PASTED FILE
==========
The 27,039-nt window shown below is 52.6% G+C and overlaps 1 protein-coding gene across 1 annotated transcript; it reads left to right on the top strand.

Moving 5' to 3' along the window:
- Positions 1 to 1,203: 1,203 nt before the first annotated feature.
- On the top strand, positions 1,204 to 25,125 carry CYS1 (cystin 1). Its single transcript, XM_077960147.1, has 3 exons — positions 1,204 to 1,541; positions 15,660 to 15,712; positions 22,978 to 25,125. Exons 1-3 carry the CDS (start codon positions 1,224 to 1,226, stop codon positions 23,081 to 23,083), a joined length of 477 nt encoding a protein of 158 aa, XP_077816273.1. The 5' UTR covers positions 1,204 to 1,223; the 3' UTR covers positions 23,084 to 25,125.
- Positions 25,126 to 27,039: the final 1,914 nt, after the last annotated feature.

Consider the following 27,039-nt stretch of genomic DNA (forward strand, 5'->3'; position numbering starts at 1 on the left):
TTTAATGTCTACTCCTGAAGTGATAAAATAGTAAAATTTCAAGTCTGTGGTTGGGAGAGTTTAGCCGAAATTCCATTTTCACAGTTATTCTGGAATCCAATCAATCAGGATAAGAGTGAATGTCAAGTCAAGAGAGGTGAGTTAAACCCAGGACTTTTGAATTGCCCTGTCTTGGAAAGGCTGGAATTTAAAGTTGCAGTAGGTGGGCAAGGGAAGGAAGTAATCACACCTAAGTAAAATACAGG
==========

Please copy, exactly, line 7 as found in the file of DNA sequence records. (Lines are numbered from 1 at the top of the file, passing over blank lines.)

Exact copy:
TTTAATGTCTACTCCTGAAGTGATAAAATAGTAAAATTTCAAGTCTGTGGTTGGGAGAGTTTAGCCGAAATTCCATTTTCACAGTTATTCTGGAATCCAATCAATCAGGATAAGAGTGAATGTCAAGTCAAGAGAGGTGAGTTAAACCCAGGACTTTTGAATTGCCCTGTCTTGGAAAGGCTGGAATTTAAAGTTGCAGTAGGTGGGCAAGGGAAGGAAGTAATCACACCTAAGTAAAATACAGG